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‘Kafka Comes to America’
Posted on Jul 16, 2008
It is sadly amusing, that small part of Steven Wax’s book that brings us back to the bizarre color-coded system of homeland security alerts; the breathlessness with which the media would announce each day’s threat level and the way the Bush administration enlisted local police—untrained and almost certainly unaware of what they were supposed to do if they stumbled over a terrorist—in the early years of the so-called war on terror.
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I chuckled out loud at that paragraph in Wax’s “Kafka Comes to America,” but that is its only humor.
The book provides an insider’s view of some of the most hideous practices our country has allowed since the 9/11 attacks. And that’s without giving accounts of torture and abuse of detainees. Rather, it recounts an abuse of power and the twisting of American legal norms until they have been distorted beyond recognition—a disregard for the law that has swept up American citizens and foreigners alike.
Wax and his colleagues were lawyers for Brandon Mayfield, the Oregon man who was erroneously jailed for alleged complicity in the 2004 Madrid train bombings. He was picked up as a “material witness” by the Justice Department, which based its suspicion of him—and countless media leaks that portrayed Mayfield, an American citizen who is Muslim, as a possible international terrorist—on what turned out to have been a faulty reading of a fingerprint by the FBI.
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At the time, the White House was claiming it had the power to detain American citizens without charge or trial, and to incarcerate them in military brigs. Having read Alexander Solzhenitsyn’s “The Gulag Archipelago” and taken a law school course that described the Soviet legal system, Wax shuddered. “Now I was sitting in the county jail in Portland, Oregon, actually telling a client that he might disappear and we were even planning for the possibility,” he writes.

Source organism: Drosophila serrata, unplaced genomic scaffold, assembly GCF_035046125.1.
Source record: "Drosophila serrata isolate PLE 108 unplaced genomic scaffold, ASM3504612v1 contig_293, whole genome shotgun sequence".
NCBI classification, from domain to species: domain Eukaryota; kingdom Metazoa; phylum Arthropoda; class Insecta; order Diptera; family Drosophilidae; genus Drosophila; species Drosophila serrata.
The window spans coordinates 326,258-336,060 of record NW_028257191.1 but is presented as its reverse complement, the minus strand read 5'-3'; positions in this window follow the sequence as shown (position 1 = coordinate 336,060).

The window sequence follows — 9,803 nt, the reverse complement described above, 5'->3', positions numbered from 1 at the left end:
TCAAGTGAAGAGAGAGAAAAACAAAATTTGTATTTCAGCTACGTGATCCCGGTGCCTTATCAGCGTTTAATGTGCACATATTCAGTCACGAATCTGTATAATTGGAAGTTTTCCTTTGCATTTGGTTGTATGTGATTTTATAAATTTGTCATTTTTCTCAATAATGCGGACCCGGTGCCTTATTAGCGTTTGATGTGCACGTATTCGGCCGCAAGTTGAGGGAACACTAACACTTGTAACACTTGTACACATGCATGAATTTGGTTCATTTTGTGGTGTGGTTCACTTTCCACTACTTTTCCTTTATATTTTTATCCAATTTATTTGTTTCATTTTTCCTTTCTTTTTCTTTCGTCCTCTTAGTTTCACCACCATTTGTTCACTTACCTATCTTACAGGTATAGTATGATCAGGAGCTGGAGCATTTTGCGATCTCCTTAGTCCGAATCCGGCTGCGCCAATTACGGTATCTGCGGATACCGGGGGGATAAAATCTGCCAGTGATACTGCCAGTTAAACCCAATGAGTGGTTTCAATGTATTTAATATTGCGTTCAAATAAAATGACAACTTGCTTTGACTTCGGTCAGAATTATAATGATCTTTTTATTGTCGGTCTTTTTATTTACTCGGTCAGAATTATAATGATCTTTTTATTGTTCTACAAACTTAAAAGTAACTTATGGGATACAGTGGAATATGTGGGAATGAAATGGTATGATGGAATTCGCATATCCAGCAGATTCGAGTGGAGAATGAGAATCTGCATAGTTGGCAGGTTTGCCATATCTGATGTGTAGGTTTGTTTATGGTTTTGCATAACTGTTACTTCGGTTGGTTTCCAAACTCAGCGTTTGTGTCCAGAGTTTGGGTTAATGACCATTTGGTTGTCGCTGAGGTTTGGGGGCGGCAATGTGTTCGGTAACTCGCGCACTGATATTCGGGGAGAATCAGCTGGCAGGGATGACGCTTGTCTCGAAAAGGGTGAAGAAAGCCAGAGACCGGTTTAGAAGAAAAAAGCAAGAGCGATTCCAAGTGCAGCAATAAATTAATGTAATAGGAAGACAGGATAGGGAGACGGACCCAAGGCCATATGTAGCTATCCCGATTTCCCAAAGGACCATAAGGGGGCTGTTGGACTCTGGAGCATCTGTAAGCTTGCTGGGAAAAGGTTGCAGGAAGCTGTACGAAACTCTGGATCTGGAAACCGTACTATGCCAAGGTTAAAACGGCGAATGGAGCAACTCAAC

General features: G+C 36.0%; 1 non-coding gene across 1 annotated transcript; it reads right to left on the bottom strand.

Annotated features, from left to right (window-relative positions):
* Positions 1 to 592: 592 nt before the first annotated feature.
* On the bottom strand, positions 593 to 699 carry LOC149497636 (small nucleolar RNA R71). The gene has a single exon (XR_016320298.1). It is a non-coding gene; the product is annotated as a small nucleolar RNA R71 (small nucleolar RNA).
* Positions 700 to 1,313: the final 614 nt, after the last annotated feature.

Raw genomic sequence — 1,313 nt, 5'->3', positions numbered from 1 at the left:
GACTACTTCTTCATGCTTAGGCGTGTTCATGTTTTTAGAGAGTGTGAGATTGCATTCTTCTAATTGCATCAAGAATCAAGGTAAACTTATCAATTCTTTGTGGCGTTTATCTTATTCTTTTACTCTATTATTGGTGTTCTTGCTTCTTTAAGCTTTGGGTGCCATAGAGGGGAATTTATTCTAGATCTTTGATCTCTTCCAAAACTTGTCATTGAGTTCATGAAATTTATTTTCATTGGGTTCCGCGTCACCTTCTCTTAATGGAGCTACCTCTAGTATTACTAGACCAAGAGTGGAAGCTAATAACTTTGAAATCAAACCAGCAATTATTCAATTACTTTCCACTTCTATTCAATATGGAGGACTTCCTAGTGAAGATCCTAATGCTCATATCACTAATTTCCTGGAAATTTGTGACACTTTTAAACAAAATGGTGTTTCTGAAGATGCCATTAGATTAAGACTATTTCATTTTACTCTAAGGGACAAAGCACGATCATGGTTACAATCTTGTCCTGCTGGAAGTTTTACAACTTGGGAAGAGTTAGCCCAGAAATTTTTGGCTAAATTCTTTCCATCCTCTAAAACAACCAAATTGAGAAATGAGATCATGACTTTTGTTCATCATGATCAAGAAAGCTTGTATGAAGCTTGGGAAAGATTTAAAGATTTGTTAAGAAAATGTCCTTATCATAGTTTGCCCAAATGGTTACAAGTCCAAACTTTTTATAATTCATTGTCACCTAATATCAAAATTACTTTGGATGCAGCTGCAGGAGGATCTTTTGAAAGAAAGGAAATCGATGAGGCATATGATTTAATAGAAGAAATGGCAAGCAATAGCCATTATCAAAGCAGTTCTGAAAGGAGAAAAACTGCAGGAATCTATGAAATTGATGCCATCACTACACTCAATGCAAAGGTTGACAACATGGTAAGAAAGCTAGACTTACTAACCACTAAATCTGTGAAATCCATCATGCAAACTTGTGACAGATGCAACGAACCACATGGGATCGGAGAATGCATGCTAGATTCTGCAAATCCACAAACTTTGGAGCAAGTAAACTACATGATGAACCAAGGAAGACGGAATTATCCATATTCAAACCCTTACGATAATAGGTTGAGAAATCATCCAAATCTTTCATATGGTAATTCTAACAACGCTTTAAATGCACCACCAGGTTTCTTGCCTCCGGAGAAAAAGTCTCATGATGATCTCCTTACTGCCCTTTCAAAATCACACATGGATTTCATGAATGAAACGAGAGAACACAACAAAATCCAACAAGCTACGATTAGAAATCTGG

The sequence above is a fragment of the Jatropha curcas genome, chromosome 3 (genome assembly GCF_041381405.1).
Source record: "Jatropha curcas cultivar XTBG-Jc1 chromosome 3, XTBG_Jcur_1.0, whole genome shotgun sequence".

In the end, the fingerprint identification was determined to be wrong, Mayfield was released and won a $2-million settlement from the government because of its misconduct. Still, Wax says, the secret search of Mayfield’s home could be conducted under the latest version of the Foreign Intelligence Surveillance Act, which allows such searches without probable cause, without evidence that the targeted individual has committed a crime. “Nothing’s changed,” Wax told me in an interview.
Wax continues to be part of the legal team that works to get hearings for the Guantanamo detainees who have never had a day in court. The book flips back and forth between Wax’s efforts to get to the bottom of the Mayfield detention and his bid to free Adel Hamad, a Sudanese hospital administrator who was picked up by Pakistani security forces in his Peshawar apartment and shipped to Guantanamo.
Though Hamad was returned to Sudan—after five years, four months and 25 days in captivity—under a deal with the Sudanese government, Wax is still battling to get this client a hearing in federal court. The reason? He’s never been able to present the evidence he’s developed that Hamad’s detention was a gross error; that he had nothing whatever to do with terrorist activity. The U.S. government, meanwhile, will “neither confirm nor deny that they ever talked to the Sudanese and reached an agreement” to free Hamad, Wax says.
This would be laughable if it weren’t so frightening. The country has moved on to other worries as memories of 9/11 have faded. Yet the decisions made in the aftermath of that attack haunt us today, and they will be recorded as a blight on our history.
© 2008, Washington Post Writers Group
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